Curcumin, Silymarin Form Promising Pair For Colon Cancer Treatment

The Journal of Cancer has published a study revealing the therapeutic effects of two antioxidant compounds when combined to fight colon cancer.

Curcumin is the active ingredient in turmeric, already known for its anti-inflammatory properties, whereas silymarin, a component of milk thistle, has been used to treat liver disease. In laboratory tests, researchers from Saint-Louis University in the USA found that colon cancer cells stopped multiplying and spreading, and that cell death increased when exposed to the two natural compounds.

When exposing colon cancer cell cultures to curcumin — the polyphenol that gives curry dishes their bright yellow colour — then to silymarin, found in the milk thistle plant, researchers from Saint Louis University saw beneficial effects from this pair of natural extracts. The scientists found that the combination of these two natural compounds stopped the multiplication of cancer cells and increased cell death.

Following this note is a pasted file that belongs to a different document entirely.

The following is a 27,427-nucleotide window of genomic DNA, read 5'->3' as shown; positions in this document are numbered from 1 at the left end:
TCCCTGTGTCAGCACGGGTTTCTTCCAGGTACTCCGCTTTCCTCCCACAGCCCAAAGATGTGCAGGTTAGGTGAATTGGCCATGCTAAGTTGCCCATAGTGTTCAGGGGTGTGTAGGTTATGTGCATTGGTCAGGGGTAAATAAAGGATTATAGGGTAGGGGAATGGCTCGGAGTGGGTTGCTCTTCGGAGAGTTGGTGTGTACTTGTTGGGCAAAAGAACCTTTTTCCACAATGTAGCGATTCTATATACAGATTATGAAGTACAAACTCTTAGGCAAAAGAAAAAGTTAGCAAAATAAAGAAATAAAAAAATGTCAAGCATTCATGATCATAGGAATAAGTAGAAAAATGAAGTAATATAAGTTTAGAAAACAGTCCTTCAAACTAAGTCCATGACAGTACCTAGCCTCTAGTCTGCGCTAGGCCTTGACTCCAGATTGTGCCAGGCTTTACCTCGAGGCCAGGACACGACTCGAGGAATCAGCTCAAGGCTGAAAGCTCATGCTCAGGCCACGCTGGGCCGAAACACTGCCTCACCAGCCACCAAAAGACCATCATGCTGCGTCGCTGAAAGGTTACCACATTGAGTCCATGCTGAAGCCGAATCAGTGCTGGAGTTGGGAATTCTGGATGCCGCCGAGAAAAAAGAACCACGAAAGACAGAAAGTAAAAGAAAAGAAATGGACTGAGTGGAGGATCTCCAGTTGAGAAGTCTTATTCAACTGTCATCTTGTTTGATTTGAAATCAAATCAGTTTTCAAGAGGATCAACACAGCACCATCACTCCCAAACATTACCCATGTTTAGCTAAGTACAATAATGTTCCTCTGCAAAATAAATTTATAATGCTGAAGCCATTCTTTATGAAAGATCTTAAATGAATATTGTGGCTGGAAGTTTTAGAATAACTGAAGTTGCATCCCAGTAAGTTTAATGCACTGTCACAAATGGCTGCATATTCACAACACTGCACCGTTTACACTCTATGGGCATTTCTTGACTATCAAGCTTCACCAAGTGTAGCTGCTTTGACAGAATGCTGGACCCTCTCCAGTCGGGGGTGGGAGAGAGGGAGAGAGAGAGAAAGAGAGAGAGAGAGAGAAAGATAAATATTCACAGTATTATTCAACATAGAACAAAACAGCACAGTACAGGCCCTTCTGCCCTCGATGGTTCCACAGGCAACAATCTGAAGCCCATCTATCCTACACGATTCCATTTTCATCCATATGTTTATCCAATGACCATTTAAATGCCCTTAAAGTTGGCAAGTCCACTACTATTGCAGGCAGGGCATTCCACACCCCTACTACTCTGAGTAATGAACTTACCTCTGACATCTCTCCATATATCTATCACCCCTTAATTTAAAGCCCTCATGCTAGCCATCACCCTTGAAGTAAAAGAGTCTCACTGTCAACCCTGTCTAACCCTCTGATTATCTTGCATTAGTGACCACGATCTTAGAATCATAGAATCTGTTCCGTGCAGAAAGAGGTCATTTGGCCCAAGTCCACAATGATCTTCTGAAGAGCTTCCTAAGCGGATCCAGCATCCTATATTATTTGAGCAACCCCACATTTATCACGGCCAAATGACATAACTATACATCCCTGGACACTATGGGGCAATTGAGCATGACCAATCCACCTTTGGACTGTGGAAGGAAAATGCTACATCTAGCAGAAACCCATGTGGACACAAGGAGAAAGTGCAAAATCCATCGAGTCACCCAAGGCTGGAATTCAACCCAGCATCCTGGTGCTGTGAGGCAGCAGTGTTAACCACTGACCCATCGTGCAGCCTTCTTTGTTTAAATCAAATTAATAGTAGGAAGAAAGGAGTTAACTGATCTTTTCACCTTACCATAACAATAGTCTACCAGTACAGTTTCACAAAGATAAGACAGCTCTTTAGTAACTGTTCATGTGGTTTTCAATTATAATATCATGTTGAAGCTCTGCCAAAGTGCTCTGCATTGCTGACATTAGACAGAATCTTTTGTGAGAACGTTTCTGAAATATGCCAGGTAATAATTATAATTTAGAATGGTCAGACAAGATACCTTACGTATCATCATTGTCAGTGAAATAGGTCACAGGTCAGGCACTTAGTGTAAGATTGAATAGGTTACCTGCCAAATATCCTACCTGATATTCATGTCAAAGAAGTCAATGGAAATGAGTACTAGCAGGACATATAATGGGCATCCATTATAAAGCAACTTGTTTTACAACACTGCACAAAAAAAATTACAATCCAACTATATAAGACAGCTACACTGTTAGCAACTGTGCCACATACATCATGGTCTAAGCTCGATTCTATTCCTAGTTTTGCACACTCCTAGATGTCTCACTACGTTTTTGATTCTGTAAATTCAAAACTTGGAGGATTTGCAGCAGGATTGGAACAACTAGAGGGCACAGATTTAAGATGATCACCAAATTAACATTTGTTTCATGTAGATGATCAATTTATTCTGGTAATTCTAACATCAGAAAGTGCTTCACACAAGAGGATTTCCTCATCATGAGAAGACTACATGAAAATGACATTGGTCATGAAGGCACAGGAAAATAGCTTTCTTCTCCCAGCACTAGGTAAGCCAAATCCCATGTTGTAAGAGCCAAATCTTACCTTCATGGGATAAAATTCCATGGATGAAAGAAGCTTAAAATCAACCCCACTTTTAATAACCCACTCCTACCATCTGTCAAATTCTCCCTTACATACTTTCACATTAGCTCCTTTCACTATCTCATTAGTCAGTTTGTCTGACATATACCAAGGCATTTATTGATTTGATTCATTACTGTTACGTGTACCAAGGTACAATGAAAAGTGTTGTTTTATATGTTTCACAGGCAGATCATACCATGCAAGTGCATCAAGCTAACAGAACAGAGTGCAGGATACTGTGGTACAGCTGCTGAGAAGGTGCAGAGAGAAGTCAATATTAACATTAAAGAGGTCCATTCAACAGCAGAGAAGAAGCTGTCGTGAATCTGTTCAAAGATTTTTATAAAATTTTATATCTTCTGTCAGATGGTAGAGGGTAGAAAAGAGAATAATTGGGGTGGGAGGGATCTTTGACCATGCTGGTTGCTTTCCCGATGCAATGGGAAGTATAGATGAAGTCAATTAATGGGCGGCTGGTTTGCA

Several previous studies have highlighted beneficial properties of curcumin, such as its anti-inflammatory nature, its ability to lower triglyceride levels or its capacity to boost cognitive health by combatting the progression of Alzheimer’s and Parkinson’s disease. The compound’s anti-cancer properties have previously been observed in breast cancer and prostate cancer research.

Silymarin is a component of milk thistle — a plant of the Asteraceae family — which is beneficial to the liver. In 1989, the European Commission approved the use of a standardised concentration of 70-80% of silymarin in the treatment of toxic liver damage and for supportive treatment in chronic inflammatory liver disease and hepatic cirrhosis. In 2002, the World Health Organisation (WHO) recognised similar uses.

The scientists’ discovery reveals a promising alternative approach to standard colon cancer treatments, avoiding problems with toxicity and side effects. However, this in vitro study remains preliminary in nature. Further animal and human testing is required, notably to adjust formulations and doses, as curcumin and silymarin concentrations that are too high could be harmful.